From the people of the Congo there is a story about a young fisherman named Anguza. One day he discovers the secret underworld abode of the Lake God Jokinam. As a gesture of friendship, the god makes him his shepherd; to tend the flock of goats that live at the bottom of the lake. In addition, the Lake God allows Anguza to keep the pearls which fell into his boat, disguised as water droplets. The only stipulation that the god required is that the fisherman tell no one about the place. But of course, Anguza couldn't keep a good thing to himself. The outro to the tale sees the fisherman “At once [fall] down, as dead as a stone”. Later, the elders consult a diviner in the village regarding the sudden death of Anguza. The “Lake God spoke through the mouth of the diviner” and recounted the promise the fisherman had made to him; and ultimately broke.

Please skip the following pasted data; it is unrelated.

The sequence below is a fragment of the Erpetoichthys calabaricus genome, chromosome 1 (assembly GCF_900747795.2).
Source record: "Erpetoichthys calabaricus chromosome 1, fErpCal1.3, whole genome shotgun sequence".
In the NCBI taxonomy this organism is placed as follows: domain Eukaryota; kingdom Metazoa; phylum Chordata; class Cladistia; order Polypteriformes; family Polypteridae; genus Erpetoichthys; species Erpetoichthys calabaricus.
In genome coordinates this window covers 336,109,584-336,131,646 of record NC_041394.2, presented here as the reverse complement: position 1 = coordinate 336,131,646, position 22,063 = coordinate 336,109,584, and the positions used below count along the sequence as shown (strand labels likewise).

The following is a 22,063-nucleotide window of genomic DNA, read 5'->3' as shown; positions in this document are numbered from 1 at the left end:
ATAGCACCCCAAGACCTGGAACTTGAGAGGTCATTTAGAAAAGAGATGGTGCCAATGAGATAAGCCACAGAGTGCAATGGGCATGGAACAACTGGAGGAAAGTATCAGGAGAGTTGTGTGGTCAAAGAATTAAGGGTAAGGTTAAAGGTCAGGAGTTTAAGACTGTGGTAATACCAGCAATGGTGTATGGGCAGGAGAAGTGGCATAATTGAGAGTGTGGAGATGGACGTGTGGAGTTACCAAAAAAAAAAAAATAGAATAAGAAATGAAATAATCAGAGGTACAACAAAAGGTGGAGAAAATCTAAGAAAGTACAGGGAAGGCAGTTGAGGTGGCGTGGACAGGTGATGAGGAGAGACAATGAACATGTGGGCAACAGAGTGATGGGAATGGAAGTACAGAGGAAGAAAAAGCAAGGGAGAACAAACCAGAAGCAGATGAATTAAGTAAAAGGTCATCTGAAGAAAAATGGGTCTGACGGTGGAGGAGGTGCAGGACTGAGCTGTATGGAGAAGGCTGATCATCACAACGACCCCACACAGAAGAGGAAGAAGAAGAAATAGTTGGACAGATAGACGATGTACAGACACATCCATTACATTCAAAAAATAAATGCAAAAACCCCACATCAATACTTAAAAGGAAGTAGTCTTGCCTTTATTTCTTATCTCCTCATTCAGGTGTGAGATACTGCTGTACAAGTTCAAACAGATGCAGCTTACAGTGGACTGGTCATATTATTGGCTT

Perhaps the greatest significance of this story harkens upon the importance of making a promise. The element of horror simply heightens the moral importance behind the story. One must be able to be counted on to keep their word. Or else.

In addition, African storytelling has always had a flair for the dramatic. Regardless of whether the performance is taking place around a campfire or at a funeral, drama itself is an integral part of storytelling.

Among the Yoruba, the Egungun festival celebrates the “spirits of the dead through masquerade”. An individual is covered head to toe in fabric and then acts out the mannerisms of a deceased relative. The festival evokes joy as well as dread; for the spirit of a loved one is also the embodiment of death.